Bonhoeffer, Dietrich (1906-1945)
|Bonhoeffer in 1939.
Dietrich Bonhoeffer (4 February 1906-9 April 1945), made a profound impact upon Mennonite life and thought. Although in later life he participated in violent resistance against Hitler, the English translation of his book, Nachfolge (first published in German in 1937; translated as The Cost of Discipleship, 1949), was used as a text in Harold S. Bender's class on discipleship at Goshen College and Goshen College Biblical Seminary for many years. It helped to make discipleship the key term used to describe Anabaptist piety. Together with Johannes Kühn he gave the impetus, more than any Anabaptist sources, to Bender's formulation of the Anabaptist Vision. (Yet Kühn, not Bonhoeffer, was included in Mennonite Encyclopedia I-IV). No doubt others, e.g., Robert Friedmann, whose interest in Kühn was strong, also had an impact on the formulation of the Anabaptist Vision (Gross, "Recasting," 358-59). Allusions and quotes from the Bonhoeffer book appear in Harold Bender's sermons and speeches, and, through Bender's gifted teaching, the life and words of Bonhoeffer inspired several generations of students.
From the 1960s on courses on discipleship and on Bonhoeffer himself have been offered at the Mennonite seminaries in Elkhart and Fresno. As the facts of Bonhoeffer's life became better known, a critical engagement with Bonhoeffer took place, with at least two Mennonite doctoral dissertations on him (by A. J. Klassen and Leroy Friesen). Extensive attention was given to his interpretation of the Sermon on the Mount, e.g., by Clarence Bauman, who devotes more space to Bonhoeffer than to any other single individual. Factors that made Bonhoeffer attractive to Mennonites were his concern with the church, the way in which he sought to apply the costly aspects of the gospel in a time of "cheap grace," and, perhaps above all, the concern that he had with making the words of Jesus apply to life here and now. Once the "whole" Bonhoeffer emerged, it was not possible to appropriate his ethical complexity, but there is no doubt that the direct simplicity of The Cost of Discipleship and, above all, the profundity of Life Together made a deep and wholesome contribution to Mennonite church life. The most difficult aspect of his position was the devotion he showed to the Volk concept (Bauman, 265-66). It seemed as if his devotion to his Volk led to an attenuation of his allegiance to Christ as Lord, when he plotted the death of Hitler. Such an act is clearly always in fundamental conflict with Mennonite faith in the lordship of Christ, who calls to a life of love and self-sacrifice. As Bonhoeffer himself said: "When Jesus bids a man come and follow him he bids him come and die" (not kill). Mennonites have had their temptations in this regard, and Bonhoeffer has helped Mennonites to recover the ideal that following Christ means saying farewell to other attachments."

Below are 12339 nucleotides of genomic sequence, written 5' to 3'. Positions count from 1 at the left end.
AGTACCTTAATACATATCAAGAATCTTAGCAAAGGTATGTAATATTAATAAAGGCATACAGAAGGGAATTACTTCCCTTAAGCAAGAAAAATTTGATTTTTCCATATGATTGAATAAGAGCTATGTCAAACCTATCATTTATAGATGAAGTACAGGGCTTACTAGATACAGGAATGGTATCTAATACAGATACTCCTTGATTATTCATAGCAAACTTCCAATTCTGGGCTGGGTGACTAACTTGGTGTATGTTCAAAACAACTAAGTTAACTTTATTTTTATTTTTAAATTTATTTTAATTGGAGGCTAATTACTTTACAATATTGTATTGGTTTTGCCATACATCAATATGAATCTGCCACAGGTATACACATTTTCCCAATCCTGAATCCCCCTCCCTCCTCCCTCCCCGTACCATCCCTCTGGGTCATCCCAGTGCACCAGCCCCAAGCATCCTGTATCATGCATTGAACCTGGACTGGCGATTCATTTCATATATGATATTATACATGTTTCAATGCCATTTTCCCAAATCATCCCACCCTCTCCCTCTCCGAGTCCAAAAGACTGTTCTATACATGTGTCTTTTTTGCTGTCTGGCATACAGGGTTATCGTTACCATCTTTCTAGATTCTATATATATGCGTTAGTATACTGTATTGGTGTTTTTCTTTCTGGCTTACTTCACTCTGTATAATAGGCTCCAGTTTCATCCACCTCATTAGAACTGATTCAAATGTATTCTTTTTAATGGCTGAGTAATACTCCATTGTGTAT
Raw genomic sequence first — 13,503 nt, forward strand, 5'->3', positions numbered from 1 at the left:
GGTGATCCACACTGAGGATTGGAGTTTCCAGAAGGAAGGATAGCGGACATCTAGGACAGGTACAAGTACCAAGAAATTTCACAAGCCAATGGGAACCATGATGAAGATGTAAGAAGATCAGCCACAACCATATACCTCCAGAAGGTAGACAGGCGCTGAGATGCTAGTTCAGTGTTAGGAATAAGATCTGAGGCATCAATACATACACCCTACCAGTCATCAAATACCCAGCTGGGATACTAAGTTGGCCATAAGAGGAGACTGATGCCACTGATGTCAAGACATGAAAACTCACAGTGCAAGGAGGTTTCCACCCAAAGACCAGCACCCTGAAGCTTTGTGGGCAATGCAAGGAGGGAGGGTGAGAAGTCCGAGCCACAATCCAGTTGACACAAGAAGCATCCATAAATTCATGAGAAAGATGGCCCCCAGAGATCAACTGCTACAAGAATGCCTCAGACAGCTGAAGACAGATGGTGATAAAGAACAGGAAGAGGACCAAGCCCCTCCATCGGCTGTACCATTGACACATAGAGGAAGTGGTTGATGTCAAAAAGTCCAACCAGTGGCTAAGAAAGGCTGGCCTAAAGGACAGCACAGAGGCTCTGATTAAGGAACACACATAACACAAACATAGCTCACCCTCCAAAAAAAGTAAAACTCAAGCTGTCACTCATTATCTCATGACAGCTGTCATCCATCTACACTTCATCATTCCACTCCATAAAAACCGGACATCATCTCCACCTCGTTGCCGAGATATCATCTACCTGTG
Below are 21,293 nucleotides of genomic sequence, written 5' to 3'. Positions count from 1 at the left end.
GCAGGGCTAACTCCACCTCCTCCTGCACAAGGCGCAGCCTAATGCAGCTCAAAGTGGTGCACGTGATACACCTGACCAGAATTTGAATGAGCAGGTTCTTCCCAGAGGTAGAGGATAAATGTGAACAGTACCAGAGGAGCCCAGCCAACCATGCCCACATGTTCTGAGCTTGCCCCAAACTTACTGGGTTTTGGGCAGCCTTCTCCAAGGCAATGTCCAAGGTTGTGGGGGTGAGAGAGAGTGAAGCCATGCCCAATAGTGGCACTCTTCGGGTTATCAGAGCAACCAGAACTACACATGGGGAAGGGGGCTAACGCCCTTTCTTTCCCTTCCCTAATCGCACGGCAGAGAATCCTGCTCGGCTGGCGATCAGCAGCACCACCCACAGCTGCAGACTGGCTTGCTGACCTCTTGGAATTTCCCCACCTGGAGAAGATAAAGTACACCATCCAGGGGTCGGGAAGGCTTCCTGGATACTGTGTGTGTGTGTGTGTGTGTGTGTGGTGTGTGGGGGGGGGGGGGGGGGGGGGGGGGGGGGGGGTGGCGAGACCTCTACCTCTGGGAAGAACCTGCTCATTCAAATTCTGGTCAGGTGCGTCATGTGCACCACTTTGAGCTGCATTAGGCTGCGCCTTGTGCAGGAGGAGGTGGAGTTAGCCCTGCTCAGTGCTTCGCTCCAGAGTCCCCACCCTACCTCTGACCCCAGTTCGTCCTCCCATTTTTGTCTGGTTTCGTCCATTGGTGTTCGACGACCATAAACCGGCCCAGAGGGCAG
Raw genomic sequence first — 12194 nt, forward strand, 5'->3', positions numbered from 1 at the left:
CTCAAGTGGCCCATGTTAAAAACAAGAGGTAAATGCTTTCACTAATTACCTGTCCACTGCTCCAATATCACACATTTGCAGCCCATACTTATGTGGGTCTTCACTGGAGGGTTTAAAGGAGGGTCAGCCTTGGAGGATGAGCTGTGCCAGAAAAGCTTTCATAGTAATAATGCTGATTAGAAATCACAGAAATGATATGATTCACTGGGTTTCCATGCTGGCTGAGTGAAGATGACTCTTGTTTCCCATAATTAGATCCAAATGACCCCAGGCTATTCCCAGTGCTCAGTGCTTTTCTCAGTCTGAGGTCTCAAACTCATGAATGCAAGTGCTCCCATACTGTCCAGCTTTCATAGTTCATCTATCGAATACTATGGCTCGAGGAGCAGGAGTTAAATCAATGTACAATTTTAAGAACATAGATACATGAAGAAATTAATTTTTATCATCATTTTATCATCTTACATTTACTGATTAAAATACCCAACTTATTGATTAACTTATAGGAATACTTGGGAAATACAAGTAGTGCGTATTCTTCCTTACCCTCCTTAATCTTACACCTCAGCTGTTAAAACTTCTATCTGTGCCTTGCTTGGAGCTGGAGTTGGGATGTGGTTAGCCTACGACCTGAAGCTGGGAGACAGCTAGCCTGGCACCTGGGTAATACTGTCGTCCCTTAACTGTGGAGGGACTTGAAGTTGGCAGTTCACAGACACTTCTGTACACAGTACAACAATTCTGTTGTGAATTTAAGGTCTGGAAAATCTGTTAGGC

Bethge, Eberhard. Dietrich Bonhoeffer, trans. E. Robertson and others. Evanston: Harper and Row, 1970.
Bauman, Clarence. The Sermon on the Mount: the modern quest for it meaning. Macon, Ga. : Mercer U. Press, 1985: 249-74.
Gross, Leonard. "Recasting the Anabaptist Vision: the longer view," Mennonite Quarterly Review 60 (1986): 352-63.
Kühn, Johannes. Toleranz und Offenbarung. Leipzig, 1923.
Visit the major Dietrich Bonhoeffer web site.
Adapted by permission of Herald Press, Harrisonburg, Virginia, and Waterloo, Ontario, from Mennonite Encyclopedia, Vol. 5, pp. 92-93. All rights reserved. For information on ordering the encyclopedia visit the Herald Press website.
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MLA style: Klassen, William. "Bonhoeffer, Dietrich (1906-1945) ." Global Anabaptist Mennonite Encyclopedia Online. 1989. Web. 22 May 2013. http://www.gameo.org/encyclopedia/contents/B667ME.html.
APA style: Klassen, William. (1989). Bonhoeffer, Dietrich (1906-1945) . Global Anabaptist Mennonite Encyclopedia Online. Retrieved 22 May 2013, from http://www.gameo.org/encyclopedia/contents/B667ME.html.